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Evolution of Network Structure and Mechanical Properties in Autonomous-Strengthening Dental Adhesive.

Polymers (2020-09-17)
Rizacan Sarikaya, Linyong Song, Qiang Ye, Anil Misra, Candan Tamerler, Paulette Spencer

The inherent degradation property of most dental resins in the mouth leads to the long-term release of degradation by-products at the adhesive/tooth interface. The by-products increase the virulence of cariogenic bacteria, provoking a degradative positive-feedback loop that leads to physicochemical and mechanical failure. Photoinduced free-radical polymerization and sol‒gel reactions have been coupled to produce a novel autonomous-strengthening adhesive with enhanced hydrolytic stability. This paper investigates the effect of network structure on time-dependent mechanical properties in adhesives with and without autonomous strengthening. Stress relaxation was conducted under 0.2% strain for 8 h followed by 40 h recovery in water. The stress‒time relationship is analyzed by nonlinear least-squares data-fitting. The fitted Prony series predicts the sample's history under monotonic loading. Results showed that the control failed after the first loading‒unloading‒recovery cycle with permanent deformation. While for the experimental sample, the displacement was almost completely recovered and the Young's modulus increased significantly after the first test cycle. The experimental polymer exhibited higher degree of conversion, lower leachate, and time-dependent stiffening characteristics. The autonomous-strengthening reaction persists in the aqueous environment leading to a network with enhanced resistance to deformation. The results illustrate a rational approach for tuning the viscoelasticity of durable dental adhesives.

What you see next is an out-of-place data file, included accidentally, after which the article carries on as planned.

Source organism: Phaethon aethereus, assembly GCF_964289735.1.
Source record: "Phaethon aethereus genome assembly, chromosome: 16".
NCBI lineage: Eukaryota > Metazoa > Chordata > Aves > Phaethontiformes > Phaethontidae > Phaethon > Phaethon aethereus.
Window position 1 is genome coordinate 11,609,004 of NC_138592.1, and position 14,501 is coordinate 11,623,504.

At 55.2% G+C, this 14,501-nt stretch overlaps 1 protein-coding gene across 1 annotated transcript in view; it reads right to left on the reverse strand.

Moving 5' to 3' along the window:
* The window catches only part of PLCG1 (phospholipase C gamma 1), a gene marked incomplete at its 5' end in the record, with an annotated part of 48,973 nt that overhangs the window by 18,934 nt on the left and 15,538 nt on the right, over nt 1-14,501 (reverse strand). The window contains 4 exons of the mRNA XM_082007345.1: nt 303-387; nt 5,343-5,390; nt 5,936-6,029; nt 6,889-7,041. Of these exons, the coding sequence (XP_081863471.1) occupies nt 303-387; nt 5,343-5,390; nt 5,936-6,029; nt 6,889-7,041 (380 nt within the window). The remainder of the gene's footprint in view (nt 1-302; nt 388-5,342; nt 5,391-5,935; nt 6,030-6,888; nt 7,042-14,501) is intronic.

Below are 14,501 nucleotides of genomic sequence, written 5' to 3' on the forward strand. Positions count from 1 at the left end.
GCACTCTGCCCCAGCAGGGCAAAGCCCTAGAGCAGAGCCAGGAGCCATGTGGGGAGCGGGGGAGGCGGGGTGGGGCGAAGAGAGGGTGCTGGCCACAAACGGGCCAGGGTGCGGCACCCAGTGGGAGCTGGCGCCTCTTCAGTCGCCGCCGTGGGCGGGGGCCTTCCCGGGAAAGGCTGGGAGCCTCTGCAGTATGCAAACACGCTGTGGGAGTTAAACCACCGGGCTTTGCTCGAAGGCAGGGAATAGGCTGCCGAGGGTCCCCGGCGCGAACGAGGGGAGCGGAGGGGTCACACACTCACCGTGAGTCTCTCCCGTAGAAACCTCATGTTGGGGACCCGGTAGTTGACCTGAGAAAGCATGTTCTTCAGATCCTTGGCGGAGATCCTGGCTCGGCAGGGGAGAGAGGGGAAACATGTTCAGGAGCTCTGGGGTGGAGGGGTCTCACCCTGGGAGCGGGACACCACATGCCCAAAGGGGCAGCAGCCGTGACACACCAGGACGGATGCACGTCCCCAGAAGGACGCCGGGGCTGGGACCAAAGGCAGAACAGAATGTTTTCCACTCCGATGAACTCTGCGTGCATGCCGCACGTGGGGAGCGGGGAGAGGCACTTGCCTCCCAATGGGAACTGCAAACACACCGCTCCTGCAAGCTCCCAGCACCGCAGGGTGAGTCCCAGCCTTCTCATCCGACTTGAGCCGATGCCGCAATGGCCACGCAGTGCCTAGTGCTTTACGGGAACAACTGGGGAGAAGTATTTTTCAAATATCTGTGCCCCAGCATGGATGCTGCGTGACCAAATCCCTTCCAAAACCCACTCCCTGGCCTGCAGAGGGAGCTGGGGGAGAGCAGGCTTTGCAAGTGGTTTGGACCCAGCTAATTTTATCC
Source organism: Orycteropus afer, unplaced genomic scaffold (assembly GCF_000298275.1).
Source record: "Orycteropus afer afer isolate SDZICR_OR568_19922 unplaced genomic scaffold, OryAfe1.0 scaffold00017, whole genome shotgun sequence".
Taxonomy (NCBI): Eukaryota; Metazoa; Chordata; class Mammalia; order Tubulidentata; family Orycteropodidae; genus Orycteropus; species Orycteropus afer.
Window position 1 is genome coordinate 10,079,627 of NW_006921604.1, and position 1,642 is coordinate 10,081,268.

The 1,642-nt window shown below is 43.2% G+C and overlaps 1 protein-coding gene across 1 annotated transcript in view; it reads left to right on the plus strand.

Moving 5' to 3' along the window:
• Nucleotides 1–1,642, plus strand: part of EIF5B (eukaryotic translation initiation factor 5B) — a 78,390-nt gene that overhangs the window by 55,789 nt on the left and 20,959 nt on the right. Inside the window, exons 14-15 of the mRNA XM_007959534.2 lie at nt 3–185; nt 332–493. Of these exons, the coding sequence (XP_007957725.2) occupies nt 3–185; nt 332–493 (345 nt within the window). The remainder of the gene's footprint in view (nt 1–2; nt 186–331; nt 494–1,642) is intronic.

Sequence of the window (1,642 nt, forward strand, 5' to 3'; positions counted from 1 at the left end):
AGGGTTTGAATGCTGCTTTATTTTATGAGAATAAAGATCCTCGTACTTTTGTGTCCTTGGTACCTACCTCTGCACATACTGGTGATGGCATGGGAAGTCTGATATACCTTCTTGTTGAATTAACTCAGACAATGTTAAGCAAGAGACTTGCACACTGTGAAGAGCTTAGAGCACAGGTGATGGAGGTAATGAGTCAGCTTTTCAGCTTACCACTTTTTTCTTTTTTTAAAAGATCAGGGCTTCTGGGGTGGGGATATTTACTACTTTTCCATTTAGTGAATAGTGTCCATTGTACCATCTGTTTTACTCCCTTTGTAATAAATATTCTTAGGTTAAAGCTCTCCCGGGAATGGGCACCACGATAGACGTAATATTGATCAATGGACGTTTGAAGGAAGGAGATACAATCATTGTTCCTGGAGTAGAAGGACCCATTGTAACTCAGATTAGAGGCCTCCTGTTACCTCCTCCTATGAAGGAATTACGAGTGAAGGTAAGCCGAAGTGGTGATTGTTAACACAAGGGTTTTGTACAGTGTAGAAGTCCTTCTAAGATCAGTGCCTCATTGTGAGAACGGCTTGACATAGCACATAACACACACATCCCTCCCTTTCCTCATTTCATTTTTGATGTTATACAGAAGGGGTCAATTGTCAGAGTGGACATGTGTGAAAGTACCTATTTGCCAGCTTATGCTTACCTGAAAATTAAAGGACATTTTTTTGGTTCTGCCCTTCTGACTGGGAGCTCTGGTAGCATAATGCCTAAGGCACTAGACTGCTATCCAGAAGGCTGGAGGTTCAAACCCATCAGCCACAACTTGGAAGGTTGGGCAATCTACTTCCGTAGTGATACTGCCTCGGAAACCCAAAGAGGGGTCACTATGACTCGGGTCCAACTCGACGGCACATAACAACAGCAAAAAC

Product Number
Product Description

Diphenyliodonium hexafluorophosphate, ≥98%
Trimethoxysilane, 95%
2-(Trimethylsilyloxy)ethyl methacrylate, contains ≤100 ppm BHT as inhibitor, 96%